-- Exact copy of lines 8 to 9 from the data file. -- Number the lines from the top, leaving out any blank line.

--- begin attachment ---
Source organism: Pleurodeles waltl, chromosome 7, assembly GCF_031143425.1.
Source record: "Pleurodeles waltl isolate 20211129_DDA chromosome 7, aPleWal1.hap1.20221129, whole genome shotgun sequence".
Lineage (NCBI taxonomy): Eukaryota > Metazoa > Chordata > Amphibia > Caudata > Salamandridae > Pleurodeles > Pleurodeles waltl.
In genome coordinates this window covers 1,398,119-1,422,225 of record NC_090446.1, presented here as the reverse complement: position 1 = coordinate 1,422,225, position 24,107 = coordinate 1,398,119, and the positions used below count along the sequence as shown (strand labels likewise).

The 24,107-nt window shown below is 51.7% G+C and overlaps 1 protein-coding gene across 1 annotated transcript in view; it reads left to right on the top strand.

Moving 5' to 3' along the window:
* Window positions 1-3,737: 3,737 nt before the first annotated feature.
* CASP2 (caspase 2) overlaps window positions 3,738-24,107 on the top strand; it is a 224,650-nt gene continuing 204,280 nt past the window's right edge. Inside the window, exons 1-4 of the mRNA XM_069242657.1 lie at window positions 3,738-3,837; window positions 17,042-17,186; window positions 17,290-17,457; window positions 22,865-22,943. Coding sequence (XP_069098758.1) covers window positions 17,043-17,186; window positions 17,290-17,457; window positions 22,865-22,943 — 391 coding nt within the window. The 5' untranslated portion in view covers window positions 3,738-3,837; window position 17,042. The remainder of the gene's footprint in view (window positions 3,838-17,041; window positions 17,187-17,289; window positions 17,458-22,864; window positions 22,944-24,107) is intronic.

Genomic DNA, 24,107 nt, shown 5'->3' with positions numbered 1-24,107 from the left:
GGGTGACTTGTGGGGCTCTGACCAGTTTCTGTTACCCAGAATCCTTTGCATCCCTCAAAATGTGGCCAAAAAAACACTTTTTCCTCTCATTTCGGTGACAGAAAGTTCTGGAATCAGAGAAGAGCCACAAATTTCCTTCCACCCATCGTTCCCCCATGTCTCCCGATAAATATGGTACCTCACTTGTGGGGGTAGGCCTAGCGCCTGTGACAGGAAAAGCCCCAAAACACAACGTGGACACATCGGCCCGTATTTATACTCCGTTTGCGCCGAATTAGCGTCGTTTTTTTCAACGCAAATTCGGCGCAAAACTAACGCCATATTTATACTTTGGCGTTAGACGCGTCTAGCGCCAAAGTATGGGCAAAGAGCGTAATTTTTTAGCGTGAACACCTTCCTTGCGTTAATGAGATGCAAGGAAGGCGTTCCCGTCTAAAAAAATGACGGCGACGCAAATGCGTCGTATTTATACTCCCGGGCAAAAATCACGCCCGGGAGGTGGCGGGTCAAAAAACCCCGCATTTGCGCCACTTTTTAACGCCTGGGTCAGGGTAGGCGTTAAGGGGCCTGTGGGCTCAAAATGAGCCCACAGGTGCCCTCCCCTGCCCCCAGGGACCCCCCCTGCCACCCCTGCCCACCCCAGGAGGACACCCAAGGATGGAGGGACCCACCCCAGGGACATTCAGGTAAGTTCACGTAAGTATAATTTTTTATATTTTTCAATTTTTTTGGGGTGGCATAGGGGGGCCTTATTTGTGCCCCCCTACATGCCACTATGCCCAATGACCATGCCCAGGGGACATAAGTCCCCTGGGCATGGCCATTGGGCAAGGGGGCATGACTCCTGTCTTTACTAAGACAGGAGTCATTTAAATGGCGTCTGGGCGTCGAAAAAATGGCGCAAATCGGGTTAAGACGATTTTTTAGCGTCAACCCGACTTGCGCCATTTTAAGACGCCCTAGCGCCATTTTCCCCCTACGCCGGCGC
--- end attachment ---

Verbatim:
* CASP2 (caspase 2) overlaps window positions 3,738-24,107 on the top strand; it is a 224,650-nt gene continuing 204,280 nt past the window's right edge. Inside the window, exons 1-4 of the mRNA XM_069242657.1 lie at window positions 3,738-3,837; window positions 17,042-17,186; window positions 17,290-17,457; window positions 22,865-22,943. Coding sequence (XP_069098758.1) covers window positions 17,043-17,186; window positions 17,290-17,457; window positions 22,865-22,943 — 391 coding nt within the window. The 5' untranslated portion in view covers window positions 3,738-3,837; window position 17,042. The remainder of the gene's footprint in view (window positions 3,838-17,041; window positions 17,187-17,289; window positions 17,458-22,864; window positions 22,944-24,107) is intronic.

Genomic DNA, 24,107 nt, shown 5'->3' with positions numbered 1-24,107 from the left: